FiCoin is a blockchain-based investment network that promises to pay you a passive weekly income through a mysterious lending scheme and trading robot. Find out if it’s a legitimate investment opportunity or a scam today in our review.

What Is FiCoin?

FiCoin, found online at, is a cryptocurrency investment scheme that claims to pay a passive weekly income to help you achieve financial freedom.

That “passive weekly income” purportedly comes from the team’s “intelligent trading application.” That trading app makes consistent profits: it never makes a bad trade, which means you earn constant profits in a risk-free way.

Obviously, we’ve seen plenty of scams promise similar things. These scams all work the same way: they make big promises about their “investment opportunity” and “guaranteed daily profits”, but fail to provide any evidence of these profits.

Is FiCoin yet another scam? Or is this a legitimate way to earn constant weekly profits? Let’s find out how the company makes money.

How Does FiCoin Work?

FiCoin, or FIC, is an ERC20 token built on the Ethereum blockchain. The primary role of that token is to facilitate the FiCoin lending scheme.

FiCoin loans are arranged through smart contracts. One party inputs FIC into the smart contract, while the other party inputs fiat currency or other cryptocurrencies. FiCoin is used as collateral for the loan.

The lending scheme will pay you returns of 1.0% to 1.2% per day, guaranteed. You deposit money into the company, and they lock it up. Here’s how it works:

  • $1 to $1,000: 1.0% per day
  • $1,001 to $10,000: 1.1% per day
  • $10,001 to $50,000: 1.2% per day

FiCoin will pay you these returns for no apparent reason. All you need to do is give the company money, and they’ll magically turn it into more money. It’s unclear who is participating in the lending process, or who is borrowing money through the platform. However, when someone promises to pay you anything close to 1% per day, it’s a sign you’re participating in an investment scheme. Even the world’s best investments and hedge funds don’t play close to that return.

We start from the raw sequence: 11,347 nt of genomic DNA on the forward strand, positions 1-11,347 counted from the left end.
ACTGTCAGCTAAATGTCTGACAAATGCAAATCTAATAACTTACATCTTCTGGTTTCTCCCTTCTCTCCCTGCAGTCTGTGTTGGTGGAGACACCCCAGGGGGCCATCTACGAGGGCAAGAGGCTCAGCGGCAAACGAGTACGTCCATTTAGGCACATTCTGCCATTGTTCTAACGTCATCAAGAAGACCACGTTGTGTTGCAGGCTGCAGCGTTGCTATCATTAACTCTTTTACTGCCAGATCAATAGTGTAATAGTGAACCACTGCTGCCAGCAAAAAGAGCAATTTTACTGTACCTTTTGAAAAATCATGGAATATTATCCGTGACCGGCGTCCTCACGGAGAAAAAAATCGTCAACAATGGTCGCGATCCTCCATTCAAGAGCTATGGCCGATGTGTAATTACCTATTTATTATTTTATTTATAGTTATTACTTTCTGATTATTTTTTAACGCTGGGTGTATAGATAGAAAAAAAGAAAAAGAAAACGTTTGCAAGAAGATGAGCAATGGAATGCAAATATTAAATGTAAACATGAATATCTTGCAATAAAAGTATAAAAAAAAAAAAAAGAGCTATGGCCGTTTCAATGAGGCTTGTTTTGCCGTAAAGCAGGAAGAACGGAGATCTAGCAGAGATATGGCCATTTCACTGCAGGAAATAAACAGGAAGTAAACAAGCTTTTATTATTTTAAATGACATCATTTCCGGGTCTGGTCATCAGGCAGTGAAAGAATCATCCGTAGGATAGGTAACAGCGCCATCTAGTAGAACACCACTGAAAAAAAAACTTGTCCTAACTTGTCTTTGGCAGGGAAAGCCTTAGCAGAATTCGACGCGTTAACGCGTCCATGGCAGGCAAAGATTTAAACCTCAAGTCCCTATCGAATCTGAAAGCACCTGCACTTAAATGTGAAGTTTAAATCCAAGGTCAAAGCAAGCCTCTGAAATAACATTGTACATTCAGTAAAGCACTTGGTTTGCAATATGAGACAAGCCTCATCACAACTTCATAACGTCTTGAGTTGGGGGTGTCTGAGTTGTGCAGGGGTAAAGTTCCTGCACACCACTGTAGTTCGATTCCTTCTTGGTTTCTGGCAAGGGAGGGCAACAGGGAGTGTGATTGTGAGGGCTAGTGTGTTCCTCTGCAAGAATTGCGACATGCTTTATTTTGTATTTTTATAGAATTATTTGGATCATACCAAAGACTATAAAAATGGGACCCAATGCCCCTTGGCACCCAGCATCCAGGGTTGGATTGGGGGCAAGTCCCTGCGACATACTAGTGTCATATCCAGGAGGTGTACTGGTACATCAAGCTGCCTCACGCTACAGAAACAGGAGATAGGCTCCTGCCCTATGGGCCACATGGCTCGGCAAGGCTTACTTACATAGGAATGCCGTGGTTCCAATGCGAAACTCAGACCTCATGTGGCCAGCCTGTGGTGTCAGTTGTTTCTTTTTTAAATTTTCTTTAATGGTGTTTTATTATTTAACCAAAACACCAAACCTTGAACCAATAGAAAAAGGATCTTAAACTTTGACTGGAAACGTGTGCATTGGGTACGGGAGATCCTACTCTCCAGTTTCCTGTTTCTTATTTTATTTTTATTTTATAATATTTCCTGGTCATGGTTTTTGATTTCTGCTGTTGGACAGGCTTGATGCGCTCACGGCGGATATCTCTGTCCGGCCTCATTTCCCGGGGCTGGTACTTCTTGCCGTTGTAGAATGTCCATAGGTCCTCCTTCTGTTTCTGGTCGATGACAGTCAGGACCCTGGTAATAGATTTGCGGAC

FiCoin also vaguely mentions some trading robot that consistently makes profitable trades. That trading robot never makes a bad trade: investors earn consistent weekly profits through the trading bot. There’s no risk, and you’re guaranteed to earn passive weekly profits.

The trading robot is called FIBO. FIBO claims to already be working on Bittrex and Kraken. The whitepaper describes FIBO as “like the philosopher’s stone” because “everything it touches turns to gold.” That robot is constantly improving and learning over time, so it will continue making more money as it adapts to the market.

FiCoin doesn’t publish any code or technical proof that shows the robot exists. The company also doesn’t publish any proof of the robot’s earnings – so it’s hard to verify the enormous profit promises advertised online.

The FiCoin ICO

The FiCoin ICO began with a pre-sale on December 13. The first round of the ICO begins on December 21, with the second round beginning on January 5.

There’s a total token supply of 14,930,352 FIC. Approximately 10 million of those coins are being distributed through the ICO. The website and whitepaper do not explain where the remaining tokens are being distributed, nor does it explain how the funds will be spent.

Referral bonuses are available throughout the ICO.

Who’s Behind FiCoin?

FiCoin refuses to disclose any information about its team, its location, or its experience. The whitepaper vaguely describes the company as “a group of passionate developers and traders”. Beyond that, however, there’s no information about who’s building the project.

In general, it’s a bad idea to send money to someone online when they refuse to disclose anything about their identity – especially when the company is advertising absurdly high ROIs.

FiCoin Conclusion

FiCoin appears to be a scam. The company’s website and whitepaper are designed slightly better than other scams we’ve seen in recent months. It may seem legitimate at first glance. However, neither the website nor whitepaper have any specific information regarding the project. We don’t know who’s behind the project, nor do we have any proof that its products and services exist. That’s worrying – especially because the company claims to have created a mysterious lending program that pays you 500%+ returns per year, or a trading robot that generates guaranteed profits every week.

Ultimately, there are too many red flags surrounding FiCoin. At this point, there’s no evidence to suggest it’s a legitimate business – and it certainly doesn’t appear to be a smart investment. Nevertheless, you can decide for yourself and learn more about the FiCoin ICO by visiting online today at

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